Monday, March 28, 2011

Speak More About God

Here's my current self-reminder: "I should speak more about God and less about other things."

I am tempted to leave this statement "as is" without comment, but I will say a little more to clarify what I mean.  

I am a thinker, an analyzer.  Along with that, I am also a talker (aren't most pastors and bloggers?): I find I actually do some of my best thinking out loud.  (I am very thankful my wife is a patient listener!)

"I should speak more about God and less about other things."  Recently I've realized (again) how out of balance my thinking and talking can sometimes be.  I can spend 15 minutes or more prattling on about things, from the weather to politics to news events--just about anything.  I can mentally or verbally analyze things to death.  At the end of a long soliloquy, I realize I have accomplished nothing redemptive.  

It's awful to realize how long I can talk without bringing the Lord into the situation.  I sometimes speak in faithless terms, expressing my discouragement at things that don't go well in the world.  In doing this, I not only fail to acknowledge that God is sovereignly in control of these things, but I also fail to use that moment to encourage my hearer(s) to turn their attention to the Lord.  "I should speak more about God and less about other things."

I want to use my thoughts and my words to focus on the greatness of God.  I want to point people to Him every way I possibly can.  Through the things I say, I want to encourage my family and friends to follow the Lord more deeply today than they did yesterday.  Isn't it better to use my words to point to the greatness of our Lord?  He's the one most worthy to be the focus of my words!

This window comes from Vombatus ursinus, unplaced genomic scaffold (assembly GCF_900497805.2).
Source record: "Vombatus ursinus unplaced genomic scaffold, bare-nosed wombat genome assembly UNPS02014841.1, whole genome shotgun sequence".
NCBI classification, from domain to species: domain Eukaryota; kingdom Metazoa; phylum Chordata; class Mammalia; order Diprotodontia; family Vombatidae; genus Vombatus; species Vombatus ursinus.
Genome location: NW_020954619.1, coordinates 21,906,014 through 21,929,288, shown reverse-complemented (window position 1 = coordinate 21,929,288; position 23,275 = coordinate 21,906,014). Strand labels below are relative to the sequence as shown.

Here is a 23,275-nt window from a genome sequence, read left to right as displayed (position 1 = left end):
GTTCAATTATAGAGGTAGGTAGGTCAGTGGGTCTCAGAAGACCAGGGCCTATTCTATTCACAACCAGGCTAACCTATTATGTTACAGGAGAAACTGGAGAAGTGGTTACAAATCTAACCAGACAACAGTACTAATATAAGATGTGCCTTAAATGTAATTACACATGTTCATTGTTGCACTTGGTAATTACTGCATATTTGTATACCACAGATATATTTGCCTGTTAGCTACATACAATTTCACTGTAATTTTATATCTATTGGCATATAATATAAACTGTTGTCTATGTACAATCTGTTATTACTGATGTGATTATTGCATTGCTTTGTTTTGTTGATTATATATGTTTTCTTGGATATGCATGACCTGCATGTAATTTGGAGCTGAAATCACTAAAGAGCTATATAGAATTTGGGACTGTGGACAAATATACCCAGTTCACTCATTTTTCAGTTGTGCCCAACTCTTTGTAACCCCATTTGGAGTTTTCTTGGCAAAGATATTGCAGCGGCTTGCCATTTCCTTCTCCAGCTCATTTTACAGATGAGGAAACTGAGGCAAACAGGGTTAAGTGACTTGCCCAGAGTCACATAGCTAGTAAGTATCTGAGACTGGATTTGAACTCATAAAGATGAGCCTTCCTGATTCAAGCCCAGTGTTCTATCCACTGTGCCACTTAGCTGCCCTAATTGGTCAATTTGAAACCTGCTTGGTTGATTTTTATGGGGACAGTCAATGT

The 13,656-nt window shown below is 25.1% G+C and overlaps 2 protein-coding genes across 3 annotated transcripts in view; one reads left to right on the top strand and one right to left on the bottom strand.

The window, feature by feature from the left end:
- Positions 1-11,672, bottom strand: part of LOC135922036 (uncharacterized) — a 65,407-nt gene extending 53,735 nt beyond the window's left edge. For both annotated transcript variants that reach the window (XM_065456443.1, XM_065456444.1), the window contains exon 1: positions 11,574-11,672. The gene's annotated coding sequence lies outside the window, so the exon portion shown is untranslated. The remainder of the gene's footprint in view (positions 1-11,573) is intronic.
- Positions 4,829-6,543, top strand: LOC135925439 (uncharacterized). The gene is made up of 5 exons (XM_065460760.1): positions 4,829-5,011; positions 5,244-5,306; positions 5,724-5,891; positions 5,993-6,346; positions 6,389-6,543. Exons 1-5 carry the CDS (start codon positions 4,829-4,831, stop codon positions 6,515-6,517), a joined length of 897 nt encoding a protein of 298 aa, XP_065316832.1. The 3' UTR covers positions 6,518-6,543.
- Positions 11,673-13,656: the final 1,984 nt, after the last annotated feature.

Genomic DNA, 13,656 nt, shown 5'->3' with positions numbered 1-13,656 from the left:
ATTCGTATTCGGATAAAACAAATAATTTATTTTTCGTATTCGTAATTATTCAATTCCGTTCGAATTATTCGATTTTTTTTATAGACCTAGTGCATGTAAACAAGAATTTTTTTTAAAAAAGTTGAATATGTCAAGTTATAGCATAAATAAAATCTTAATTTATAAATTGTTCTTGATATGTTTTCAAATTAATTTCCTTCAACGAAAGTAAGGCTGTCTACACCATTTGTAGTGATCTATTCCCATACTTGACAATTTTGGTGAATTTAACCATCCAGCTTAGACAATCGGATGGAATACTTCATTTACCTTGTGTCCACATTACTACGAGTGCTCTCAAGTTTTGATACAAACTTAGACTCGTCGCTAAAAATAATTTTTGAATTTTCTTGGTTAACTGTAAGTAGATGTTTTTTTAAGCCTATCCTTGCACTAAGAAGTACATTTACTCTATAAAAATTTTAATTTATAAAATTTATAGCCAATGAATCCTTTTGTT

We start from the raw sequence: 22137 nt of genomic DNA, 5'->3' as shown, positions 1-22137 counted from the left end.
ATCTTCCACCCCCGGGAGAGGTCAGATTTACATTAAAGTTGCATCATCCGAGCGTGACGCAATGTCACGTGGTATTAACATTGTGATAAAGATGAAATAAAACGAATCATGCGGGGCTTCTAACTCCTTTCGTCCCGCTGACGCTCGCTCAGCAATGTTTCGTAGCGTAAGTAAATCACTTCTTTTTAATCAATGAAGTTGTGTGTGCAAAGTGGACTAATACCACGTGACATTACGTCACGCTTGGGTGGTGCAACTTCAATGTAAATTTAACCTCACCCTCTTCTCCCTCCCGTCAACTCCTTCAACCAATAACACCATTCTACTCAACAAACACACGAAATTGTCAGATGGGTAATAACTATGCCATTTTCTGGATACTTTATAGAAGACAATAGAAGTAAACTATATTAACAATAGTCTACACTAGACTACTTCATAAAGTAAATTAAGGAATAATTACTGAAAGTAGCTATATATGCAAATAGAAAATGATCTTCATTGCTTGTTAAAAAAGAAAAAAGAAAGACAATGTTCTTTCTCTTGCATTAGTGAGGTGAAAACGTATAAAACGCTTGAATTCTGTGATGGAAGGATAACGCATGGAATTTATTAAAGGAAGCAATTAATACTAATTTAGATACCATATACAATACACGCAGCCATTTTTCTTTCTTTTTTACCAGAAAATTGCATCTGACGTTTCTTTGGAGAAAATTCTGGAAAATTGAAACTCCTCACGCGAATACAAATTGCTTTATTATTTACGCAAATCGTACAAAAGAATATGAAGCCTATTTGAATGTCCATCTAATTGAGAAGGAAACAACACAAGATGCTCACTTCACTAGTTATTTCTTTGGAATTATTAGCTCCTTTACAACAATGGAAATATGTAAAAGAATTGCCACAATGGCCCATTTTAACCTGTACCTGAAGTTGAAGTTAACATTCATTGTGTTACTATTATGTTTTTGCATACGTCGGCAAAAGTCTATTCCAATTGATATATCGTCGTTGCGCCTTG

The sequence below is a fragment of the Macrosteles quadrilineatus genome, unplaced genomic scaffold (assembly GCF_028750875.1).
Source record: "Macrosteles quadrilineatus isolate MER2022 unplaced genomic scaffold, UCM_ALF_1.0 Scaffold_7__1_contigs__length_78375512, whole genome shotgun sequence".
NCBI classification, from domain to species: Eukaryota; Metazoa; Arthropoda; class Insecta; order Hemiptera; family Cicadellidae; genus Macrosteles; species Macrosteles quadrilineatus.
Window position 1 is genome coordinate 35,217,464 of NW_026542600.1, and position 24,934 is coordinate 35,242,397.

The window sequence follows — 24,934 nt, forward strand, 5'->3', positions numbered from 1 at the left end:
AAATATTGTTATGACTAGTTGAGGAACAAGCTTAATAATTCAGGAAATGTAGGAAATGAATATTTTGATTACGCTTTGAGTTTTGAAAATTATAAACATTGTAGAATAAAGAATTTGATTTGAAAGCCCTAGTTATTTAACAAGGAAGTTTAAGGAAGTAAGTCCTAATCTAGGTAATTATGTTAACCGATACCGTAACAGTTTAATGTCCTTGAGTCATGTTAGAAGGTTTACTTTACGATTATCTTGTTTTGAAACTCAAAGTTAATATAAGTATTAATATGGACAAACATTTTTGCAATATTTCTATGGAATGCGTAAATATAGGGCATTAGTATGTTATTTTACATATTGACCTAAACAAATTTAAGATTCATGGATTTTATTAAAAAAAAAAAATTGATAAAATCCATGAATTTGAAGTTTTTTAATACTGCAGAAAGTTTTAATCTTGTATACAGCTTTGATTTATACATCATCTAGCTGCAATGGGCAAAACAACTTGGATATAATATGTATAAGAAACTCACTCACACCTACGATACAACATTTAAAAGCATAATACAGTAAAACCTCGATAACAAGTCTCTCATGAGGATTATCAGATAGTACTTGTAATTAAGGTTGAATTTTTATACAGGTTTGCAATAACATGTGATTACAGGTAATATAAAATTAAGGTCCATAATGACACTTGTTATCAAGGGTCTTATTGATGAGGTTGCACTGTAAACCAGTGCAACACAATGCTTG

To do this, I need to ensure I'm constantly filling my brain with thoughts about God, because my mouth is simply speaking what my brain is thinking.  If I spend more of my thoughts on our Lord, then more of my words will follow.

"I should speak more about God and less about other things."  Will you do this with me?  

Wednesday, March 2, 2011

Free Speech

Today we witnessed a historic ruling by the Supreme Court.  It has a very negative side, and a very positive side.  

The Court ruled 8-1 that the Westboro Baptist Church is able to say hateful things, put hateful words on signs, and set up demonstrations wherever they want.  These actions, the court said, are within their protected rights under our Constitution.

Let me be clear here: I utterly despise what this Westboro group is doing.  They should not be using the name "Baptist" or "Church," for by their actions they show that they have no idea about the gospel of Jesus Christ.  They live by hatred, and they say and do things that are--frankly--abominable.  

But, as we learned today, they have the right to do this, and nobody can stop them.

While this is bad news--I really wish they'd stop their horrible campaigns--there is a very good side to this Court ruling.  Please allow me to explain.

For the last fifteen years or more, our society has moved in a direction that has worried me as a pastor and as a believer in Jesus Christ.  Our country has drifted toward a viewpoint that it is "wrong" or "intolerant" to tell anyone they're wrong, or that their choices are wrong (or sinful).  Segments of our workforce mandate "sensitivity training" so their employees learn not to say anything that might offend a coworker or client.  

Frankly, this trend has scared me, as I have envisioned a day when pastors might be pulled out of their pulpits--or even imprisoned--for declaring, loving and biblically, the truths of God.  I imagined a time when maybe even the Bible would be banned in this country as "hateful," because it clearly enunciates right and wrong behaviors.

With today's definitive Supreme Court ruling, the pendulum has now swung the other way.  We can boldly--though not offensively!--proclaim truth with the same clarity that God's Word declares truth.

While I cringe over the fact that one group of hateful people has been exonerated, and I deeply wish Westboro would cease all of their awful picketing activities, I find that I rest under the same freedoms they enjoy.  For these freedoms, I am grateful.